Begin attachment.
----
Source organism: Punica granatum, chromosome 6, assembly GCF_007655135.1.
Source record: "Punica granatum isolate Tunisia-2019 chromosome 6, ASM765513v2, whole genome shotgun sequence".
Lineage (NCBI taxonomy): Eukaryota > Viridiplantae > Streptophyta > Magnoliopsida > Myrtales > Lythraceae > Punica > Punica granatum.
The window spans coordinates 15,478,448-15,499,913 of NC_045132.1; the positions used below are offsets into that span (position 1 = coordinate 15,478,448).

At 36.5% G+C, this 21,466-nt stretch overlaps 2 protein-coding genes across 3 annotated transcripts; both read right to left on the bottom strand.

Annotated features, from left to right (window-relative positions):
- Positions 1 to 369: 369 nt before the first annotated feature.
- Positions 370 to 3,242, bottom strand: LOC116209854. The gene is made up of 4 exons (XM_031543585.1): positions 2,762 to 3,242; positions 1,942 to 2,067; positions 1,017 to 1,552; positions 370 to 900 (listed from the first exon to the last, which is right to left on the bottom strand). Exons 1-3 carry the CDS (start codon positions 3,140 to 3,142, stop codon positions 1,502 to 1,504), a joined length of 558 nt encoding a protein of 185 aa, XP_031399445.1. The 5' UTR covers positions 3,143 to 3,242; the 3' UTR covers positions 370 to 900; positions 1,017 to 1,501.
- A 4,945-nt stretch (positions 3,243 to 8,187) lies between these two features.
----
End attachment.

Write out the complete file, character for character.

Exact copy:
Source organism: Punica granatum, chromosome 6, assembly GCF_007655135.1.
Source record: "Punica granatum isolate Tunisia-2019 chromosome 6, ASM765513v2, whole genome shotgun sequence".
Lineage (NCBI taxonomy): Eukaryota > Viridiplantae > Streptophyta > Magnoliopsida > Myrtales > Lythraceae > Punica > Punica granatum.
The window spans coordinates 15,478,448-15,499,913 of NC_045132.1; the positions used below are offsets into that span (position 1 = coordinate 15,478,448).

At 36.5% G+C, this 21,466-nt stretch overlaps 2 protein-coding genes across 3 annotated transcripts; both read right to left on the bottom strand.

Annotated features, from left to right (window-relative positions):
- Positions 1 to 369: 369 nt before the first annotated feature.
- Positions 370 to 3,242, bottom strand: LOC116209854. The gene is made up of 4 exons (XM_031543585.1): positions 2,762 to 3,242; positions 1,942 to 2,067; positions 1,017 to 1,552; positions 370 to 900 (listed from the first exon to the last, which is right to left on the bottom strand). Exons 1-3 carry the CDS (start codon positions 3,140 to 3,142, stop codon positions 1,502 to 1,504), a joined length of 558 nt encoding a protein of 185 aa, XP_031399445.1. The 5' UTR covers positions 3,143 to 3,242; the 3' UTR covers positions 370 to 900; positions 1,017 to 1,501.
- A 4,945-nt stretch (positions 3,243 to 8,187) lies between these two features.